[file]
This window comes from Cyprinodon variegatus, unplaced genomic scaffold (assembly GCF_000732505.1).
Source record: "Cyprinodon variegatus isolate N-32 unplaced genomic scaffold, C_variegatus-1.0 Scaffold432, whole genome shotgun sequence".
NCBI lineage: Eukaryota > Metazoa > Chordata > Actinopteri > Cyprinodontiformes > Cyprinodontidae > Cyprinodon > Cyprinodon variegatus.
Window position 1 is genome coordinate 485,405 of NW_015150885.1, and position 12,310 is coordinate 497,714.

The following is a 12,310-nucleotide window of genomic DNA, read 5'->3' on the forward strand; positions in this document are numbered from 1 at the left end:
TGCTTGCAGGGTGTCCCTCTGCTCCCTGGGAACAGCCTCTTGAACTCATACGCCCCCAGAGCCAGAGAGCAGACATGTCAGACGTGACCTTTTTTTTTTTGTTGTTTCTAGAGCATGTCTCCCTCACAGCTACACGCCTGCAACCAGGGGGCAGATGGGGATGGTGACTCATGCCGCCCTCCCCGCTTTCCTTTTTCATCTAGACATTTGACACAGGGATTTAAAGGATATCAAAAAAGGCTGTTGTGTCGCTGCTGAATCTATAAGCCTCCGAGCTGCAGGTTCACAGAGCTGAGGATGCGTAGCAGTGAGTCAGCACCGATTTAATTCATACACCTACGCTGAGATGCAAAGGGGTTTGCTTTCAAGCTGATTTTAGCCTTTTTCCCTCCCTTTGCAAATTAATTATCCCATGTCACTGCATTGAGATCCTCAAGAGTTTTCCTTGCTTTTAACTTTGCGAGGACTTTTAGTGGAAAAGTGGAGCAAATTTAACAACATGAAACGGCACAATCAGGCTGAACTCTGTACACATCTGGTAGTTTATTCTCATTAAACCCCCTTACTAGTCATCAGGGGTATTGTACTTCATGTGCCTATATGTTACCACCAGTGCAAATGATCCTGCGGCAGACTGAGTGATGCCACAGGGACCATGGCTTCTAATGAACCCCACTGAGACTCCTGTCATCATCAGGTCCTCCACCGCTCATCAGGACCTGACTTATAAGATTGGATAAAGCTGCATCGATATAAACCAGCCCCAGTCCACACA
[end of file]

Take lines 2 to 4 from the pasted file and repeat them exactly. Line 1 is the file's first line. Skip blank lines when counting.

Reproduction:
Source record: "Cyprinodon variegatus isolate N-32 unplaced genomic scaffold, C_variegatus-1.0 Scaffold432, whole genome shotgun sequence".
NCBI lineage: Eukaryota > Metazoa > Chordata > Actinopteri > Cyprinodontiformes > Cyprinodontidae > Cyprinodon > Cyprinodon variegatus.
Window position 1 is genome coordinate 485,405 of NW_015150885.1, and position 12,310 is coordinate 497,714.